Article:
San Francisco History

Tunnel Mystery

Bricked-Over Hole Found On Livermore Estate

Tunnel fever gripped Russian Hill yesterday after a garden-loving grocer uncovered an ancient brick and concrete cupola on a portion of the old Livermore estate.

Philip De Felice, owner of the Hill Tip Grocery at 1701 Jones Street, was digging valiantly to terrace the back yard of his home at 1728-30 Jones Street. He bought it from the Livermores last April.

Two feet down, he struck masonry. A little cautious shoveling indicated he had broken through one side of an arched structure some ten feet in diameter.

There was only blackness beneath the arch. Gingerly probing with a  long handle, he felt nothing.


De Felice, not given to flights of fancy, is just letting things lay until his next day off — Sunday. He plans to get to the bottom of things then.

But the discovery touched off a rash of speculation with a historic tinge.

After all, neighbors argued, most people still think that James Flood had a tunnel from his mansion (now the Pacific Union Club) under the street to the vanished Pond mansion on Nob Hill for interesting reasons.

And didn’t James Fair have one from California to Sacramento Street — maybe? And Mark Hopkins another — maybe?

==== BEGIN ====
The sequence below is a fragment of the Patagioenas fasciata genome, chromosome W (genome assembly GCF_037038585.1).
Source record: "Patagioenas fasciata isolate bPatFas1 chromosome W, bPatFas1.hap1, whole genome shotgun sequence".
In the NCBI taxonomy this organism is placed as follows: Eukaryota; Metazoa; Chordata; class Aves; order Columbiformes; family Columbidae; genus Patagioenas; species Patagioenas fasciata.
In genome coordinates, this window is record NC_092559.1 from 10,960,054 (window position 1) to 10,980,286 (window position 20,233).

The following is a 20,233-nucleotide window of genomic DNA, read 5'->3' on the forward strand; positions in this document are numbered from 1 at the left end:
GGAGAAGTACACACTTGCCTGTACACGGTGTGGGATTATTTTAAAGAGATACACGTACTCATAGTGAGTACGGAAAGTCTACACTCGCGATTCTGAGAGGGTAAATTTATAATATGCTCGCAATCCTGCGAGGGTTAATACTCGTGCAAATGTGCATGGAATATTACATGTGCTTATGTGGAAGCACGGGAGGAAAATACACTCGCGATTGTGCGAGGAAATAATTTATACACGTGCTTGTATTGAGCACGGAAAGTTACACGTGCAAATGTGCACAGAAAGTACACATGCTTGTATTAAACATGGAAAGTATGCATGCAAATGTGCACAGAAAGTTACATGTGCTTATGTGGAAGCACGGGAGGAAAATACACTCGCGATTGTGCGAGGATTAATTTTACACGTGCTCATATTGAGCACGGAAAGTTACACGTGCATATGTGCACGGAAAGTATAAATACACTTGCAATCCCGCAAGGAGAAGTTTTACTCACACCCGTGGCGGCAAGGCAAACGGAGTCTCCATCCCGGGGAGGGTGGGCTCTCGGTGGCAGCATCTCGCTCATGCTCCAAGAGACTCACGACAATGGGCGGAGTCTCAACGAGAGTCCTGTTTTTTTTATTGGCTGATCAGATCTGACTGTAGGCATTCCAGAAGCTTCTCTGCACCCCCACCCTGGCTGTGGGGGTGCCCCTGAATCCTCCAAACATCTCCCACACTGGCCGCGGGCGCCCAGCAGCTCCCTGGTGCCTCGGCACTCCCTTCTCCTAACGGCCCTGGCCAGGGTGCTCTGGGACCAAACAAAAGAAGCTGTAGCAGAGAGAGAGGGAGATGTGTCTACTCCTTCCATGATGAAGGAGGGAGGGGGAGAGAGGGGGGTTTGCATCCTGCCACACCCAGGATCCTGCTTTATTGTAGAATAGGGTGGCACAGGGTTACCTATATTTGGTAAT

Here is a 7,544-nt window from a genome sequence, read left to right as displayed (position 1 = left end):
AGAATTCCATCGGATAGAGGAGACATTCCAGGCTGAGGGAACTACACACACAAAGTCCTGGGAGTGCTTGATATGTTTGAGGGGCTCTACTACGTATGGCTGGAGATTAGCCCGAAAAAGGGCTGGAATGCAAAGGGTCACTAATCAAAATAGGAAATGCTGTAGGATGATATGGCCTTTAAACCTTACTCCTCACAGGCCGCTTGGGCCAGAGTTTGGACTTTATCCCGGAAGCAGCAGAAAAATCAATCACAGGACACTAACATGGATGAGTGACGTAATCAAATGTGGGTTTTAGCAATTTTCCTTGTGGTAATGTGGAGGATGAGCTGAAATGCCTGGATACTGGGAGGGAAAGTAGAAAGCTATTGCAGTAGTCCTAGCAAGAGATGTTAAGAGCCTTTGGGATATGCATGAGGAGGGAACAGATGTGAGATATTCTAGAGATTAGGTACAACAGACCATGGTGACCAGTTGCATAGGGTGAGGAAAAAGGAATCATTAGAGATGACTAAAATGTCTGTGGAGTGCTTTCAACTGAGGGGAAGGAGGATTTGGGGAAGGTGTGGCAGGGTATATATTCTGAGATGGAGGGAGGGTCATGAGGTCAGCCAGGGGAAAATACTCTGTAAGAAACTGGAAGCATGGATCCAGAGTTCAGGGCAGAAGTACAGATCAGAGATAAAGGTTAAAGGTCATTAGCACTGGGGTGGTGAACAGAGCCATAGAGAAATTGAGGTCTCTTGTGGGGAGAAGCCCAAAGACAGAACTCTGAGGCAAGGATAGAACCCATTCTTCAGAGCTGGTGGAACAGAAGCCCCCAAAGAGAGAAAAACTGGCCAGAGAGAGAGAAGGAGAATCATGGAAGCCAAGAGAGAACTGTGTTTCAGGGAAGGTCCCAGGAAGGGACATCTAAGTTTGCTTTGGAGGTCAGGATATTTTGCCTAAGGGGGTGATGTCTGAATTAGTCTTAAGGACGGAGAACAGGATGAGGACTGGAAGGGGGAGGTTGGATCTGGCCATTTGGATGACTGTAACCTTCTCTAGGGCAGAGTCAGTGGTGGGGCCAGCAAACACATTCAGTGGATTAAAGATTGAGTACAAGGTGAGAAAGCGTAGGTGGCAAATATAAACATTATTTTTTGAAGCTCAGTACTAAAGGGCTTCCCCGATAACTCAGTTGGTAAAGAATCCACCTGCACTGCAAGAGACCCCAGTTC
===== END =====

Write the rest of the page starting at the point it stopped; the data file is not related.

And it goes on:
Why wouldn’t the Livermores, as prominent a family as the rest of them, have a tunnel if it was in fashion?

Other hill dwellers conjured up the ghost of a “Russian Hill hermit.” He had a habit of burrowing like a woodchuck into the Jones-Vallejo-Broadway block, they averred. But this didn’t explain extensive construction that would have taken a hefty crew in the days of pick and shovel construction.


In his home at Ross, the present head of the Livermore family, capitalist Norman B. Livermore, said he hated to put a damper on the fun, but he had a possible solution.

“Cisterns,” he explained. “There was no water system on the hill until the ‘60’s or ‘70’s.

“People used to collect rain water in big brick cisterns.

“On the other hand, there were only shanties on that property when we built this particular house about the time of the great fire—and the shanties usually didn’t have cisterns.

“We had one twenty-five to thirty feet in diameter at the family mansion that we still own nearby at 1045 Vallejo Street. It’s used now as a basement.

“When we first breached it, the water must have been seventy or eighty years old—and it was still clear and drinkable.”

Livermore solemnly added that he would make no claim on any gold bullion found in the mysterious vault.

Source: San Francisco Examiner. 11 February 1949. 14.

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